It may be noted that in the present disclosure, the terms “first”, “second”, etc. are used herein only to facilitate discussion, and carry no particular temporal or chronological significance unless otherwise indicated.

FIG. 1 shows an example of a gas turbine engine 10 in a sectional view. The gas turbine engine 10 comprises, in flow series, an inlet 12, a compressor or compressor section 14, a combustor section 16 and a turbine section 18 which are generally arranged in flow series and generally about and in the direction of a longitudinal or rotational axis 20. The gas turbine engine 10 further comprises a shaft 22 which is rotatable about the rotational axis 20 and which extends longitudinally through the gas turbine engine 10. The shaft 22 drivingly connects the turbine section 18 to the compressor section 14.

In operation of the gas turbine engine 10, air 24, which is taken in through the air inlet 12 is compressed by the compressor section 14 and delivered to the combustion section or burner section 16. The burner section 16 comprises a longitudinal axis 35 of the burner, a burner plenum 26, one or more combustion chambers 28 and at least one burner 30 fixed to each combustion chamber 28. The combustion chambers 28 and the burners 30 are located inside the burner plenum 26. The compressed air passing through the compressor 14 enters a diffuser 32 and is discharged from the diffuser 32 into the burner plenum 26 from where a portion of the air enters the burner 30 and is mixed with a gaseous or liquid fuel. The air/fuel mixture is then burned and the combustion gas 34 or working gas from the combustion is channelled through the combustion chamber 28 to the turbine section 18 via a transition duct 17.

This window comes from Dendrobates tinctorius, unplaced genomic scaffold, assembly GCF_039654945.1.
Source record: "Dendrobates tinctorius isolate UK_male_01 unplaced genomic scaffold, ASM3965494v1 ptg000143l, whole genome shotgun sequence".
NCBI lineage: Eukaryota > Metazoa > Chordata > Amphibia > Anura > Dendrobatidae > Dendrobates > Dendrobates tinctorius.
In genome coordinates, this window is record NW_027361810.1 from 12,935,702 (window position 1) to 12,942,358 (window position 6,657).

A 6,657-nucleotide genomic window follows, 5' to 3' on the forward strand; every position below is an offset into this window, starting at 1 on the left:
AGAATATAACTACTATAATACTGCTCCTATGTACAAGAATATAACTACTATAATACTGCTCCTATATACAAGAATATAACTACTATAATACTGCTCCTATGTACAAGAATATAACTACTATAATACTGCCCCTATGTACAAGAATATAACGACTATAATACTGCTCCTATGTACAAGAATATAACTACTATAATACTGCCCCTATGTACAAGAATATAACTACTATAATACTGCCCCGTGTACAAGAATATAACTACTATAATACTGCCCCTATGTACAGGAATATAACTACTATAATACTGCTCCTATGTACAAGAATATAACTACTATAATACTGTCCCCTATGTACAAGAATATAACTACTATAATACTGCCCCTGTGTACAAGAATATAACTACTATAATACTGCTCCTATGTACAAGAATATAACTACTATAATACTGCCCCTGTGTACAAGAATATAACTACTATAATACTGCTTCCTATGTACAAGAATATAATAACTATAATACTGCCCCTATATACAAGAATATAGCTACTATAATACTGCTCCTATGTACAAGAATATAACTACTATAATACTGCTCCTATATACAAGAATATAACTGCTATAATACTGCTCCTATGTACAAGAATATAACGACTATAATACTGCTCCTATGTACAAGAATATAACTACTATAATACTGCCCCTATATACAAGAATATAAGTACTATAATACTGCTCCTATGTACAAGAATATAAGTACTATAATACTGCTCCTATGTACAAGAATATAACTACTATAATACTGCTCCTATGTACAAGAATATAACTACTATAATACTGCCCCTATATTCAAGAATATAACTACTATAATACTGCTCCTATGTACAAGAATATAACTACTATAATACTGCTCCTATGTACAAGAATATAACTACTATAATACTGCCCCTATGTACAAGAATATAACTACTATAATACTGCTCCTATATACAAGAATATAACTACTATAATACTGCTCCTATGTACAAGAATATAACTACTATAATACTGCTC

This exemplary gas turbine engine 10 has a cannular combustor section arrangement 16, which is constituted by an annular array of combustor cans 19 each having the burner 30 and the combustion chamber 28, the transition duct 17 has a generally circular inlet that interfaces with the combustor chamber 28 and an outlet in the form of an annular segment. An annular array of transition duct outlets form an annulus for channelling the combustion gases to the turbine 18.